The Unexplored Market of Pinot Noir in India

Pinot Noir

Pinot noir or wine from black grapes is one of the most cherished wine varieties. Although pinot noir is considered a second name for red wine, white wine sometimes also constitutes the pinot noir. Whatever the colour may be, the black grapes are important. When we say pinot noir, the best wineries which come to our mind are the Domaine Henri Delarange, Vincent Girardin, Domaine Au Pied du Mont Chauve, Jean Luc and Paul Aegerter and so on. All of them are specialty of a town called Burgundy in France. In fact, the town of Burgundy is the home to the best examples of pinot noir and it is from these parts, this variety of wine became popular in Germany (Weingut Ziereisen, Enderle and Moll, Dr Wehrheim etc), Chile (Montesecano, Cono Sur etc), Australia (Tractor and Paringa 10 Minutes, Yering Station etc) and so on. Usually understood as a western treat, India too has its own niche variety of pinot noir.

We have often heard about the Sula Vineyards in Nashik and the most popular product from this place is the Sula Rasa / Rasa Shiraz. Costing only about Rs 1500 to 2000, the 750 ml drink is made out of the shiraz variety of grape. Another popular pinot noir variety is the Grover La Reserve which costs Rs 2150. Although the words La Reserve sounds French, they are made in Nandi Hills of Bangalore. The La Reserve tastes great with a good old recipe of Rajasthani Laal Maans or any other mutton dish. This has been the author’s most preferred and recommended brand although there are others as well. Another specialty from Grover is Zampa Chene which has a slightly mellow taste compared to the La Reserve. Available for around Rs 1900, this is best for an easy, lonely Sunday with some soul stirring music.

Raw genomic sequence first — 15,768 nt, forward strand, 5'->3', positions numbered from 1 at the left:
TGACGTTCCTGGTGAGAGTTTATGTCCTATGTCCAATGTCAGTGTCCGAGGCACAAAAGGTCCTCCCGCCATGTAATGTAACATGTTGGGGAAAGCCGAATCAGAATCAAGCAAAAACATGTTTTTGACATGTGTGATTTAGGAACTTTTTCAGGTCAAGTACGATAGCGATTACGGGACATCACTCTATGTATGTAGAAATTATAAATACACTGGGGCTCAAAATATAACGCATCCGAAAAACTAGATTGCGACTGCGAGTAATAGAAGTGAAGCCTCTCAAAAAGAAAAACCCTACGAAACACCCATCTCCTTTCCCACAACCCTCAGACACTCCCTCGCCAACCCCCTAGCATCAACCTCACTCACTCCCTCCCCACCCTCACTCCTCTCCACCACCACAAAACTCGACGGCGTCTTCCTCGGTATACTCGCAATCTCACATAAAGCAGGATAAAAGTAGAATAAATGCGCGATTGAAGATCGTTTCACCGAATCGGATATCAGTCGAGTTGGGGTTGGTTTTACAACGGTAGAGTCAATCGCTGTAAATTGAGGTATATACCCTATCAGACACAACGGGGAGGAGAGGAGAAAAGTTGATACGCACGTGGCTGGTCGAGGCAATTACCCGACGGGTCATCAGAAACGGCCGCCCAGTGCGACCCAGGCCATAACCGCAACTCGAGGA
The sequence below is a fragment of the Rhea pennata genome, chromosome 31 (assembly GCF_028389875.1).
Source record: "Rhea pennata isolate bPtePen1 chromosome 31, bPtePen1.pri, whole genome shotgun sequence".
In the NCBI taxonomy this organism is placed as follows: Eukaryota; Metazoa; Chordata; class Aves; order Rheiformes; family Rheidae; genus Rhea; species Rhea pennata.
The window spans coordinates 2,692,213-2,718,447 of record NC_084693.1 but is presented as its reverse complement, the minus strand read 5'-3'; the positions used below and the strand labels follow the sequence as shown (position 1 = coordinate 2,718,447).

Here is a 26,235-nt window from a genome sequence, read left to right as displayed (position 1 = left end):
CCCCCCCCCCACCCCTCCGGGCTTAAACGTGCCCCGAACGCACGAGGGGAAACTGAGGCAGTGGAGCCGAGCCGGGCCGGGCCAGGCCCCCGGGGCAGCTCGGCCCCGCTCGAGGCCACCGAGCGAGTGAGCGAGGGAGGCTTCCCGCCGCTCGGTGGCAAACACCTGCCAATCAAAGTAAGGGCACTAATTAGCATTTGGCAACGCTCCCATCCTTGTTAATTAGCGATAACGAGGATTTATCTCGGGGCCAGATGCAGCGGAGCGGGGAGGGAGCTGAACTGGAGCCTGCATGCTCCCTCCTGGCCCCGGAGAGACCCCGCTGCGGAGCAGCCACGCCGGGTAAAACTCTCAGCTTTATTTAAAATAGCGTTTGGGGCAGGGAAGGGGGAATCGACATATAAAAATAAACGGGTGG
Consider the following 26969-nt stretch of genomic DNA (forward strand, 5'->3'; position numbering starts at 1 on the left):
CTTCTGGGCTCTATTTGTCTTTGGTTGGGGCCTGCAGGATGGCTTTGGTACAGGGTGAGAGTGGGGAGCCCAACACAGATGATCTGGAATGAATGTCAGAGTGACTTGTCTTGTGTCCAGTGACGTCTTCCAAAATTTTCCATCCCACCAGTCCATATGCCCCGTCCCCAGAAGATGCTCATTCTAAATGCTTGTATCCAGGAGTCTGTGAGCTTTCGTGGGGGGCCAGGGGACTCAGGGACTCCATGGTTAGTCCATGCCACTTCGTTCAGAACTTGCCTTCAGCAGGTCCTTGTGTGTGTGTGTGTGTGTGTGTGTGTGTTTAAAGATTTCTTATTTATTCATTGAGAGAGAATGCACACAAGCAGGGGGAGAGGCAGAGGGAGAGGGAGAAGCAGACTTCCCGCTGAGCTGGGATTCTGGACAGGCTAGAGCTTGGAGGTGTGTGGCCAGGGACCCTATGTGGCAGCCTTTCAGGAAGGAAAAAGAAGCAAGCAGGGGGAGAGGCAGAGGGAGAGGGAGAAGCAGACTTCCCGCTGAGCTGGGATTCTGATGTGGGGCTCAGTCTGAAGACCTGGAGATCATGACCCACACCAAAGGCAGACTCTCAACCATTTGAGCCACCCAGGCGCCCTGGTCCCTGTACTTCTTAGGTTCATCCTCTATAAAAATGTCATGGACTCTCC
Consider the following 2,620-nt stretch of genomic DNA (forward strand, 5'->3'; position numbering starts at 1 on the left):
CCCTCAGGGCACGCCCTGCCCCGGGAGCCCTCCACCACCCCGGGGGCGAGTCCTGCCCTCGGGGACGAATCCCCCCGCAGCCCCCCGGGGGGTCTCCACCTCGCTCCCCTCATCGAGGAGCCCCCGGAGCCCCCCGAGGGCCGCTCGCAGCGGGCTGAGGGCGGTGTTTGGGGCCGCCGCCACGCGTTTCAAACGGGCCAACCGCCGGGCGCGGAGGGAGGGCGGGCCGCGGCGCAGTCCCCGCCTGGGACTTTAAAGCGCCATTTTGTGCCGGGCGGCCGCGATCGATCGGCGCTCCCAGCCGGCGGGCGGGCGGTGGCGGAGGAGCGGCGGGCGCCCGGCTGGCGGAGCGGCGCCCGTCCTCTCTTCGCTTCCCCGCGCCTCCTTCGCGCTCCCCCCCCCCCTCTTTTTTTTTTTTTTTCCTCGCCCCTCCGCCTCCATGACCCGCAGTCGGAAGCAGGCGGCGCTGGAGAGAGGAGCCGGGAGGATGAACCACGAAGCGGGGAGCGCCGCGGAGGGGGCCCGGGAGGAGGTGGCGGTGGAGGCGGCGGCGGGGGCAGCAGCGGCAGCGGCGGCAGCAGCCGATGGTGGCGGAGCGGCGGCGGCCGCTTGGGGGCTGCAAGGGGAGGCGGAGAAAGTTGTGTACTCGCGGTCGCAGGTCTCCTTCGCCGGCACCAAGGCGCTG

A newer and more popular brand KRSMA has been making its presence felt in the Indian winery with its special, Sangiovese. This Made in Andhra wine is the most delicate of all Indian wines. However, its acidic content is its downside. Given its price range at the lower end of 1000s, the Sangiovese is a good bargain which would taste great with sweeter varieties of cuisines. Another Indian wine to look out for is the York Arros which is York’s and Maharashtra’s flagship wine. The York Arros has a far greater edge over Sangiovese when it comes to taste and its compatibility with a wide array of foods. The York Arros also has a has the highest alcohol content of 14.3% and is available for more or less the same price.

With limited brands and more varieties foraying into the global market of pinot noir, India faces a problem which the other nations do not. The temperature. Pinot noir needs a preferably cool weather. It is only during the late monsoon and the winter onset months; red wine can be created. Along with that, there is no existing culture of trying wine along with food, or any alcohol for that matter. While pinot noir is a multifaceted all-rounder, Indians love being specialists. People either drink for three reasons in India: (1) to get high (2) social occasions amongst office members (3) show off their status and in all the three categories: rum, whiskey and champagne beats pinot noir by a huge margin. In such an environment, a growing market for a drink which oozes class is also a sign of hope.

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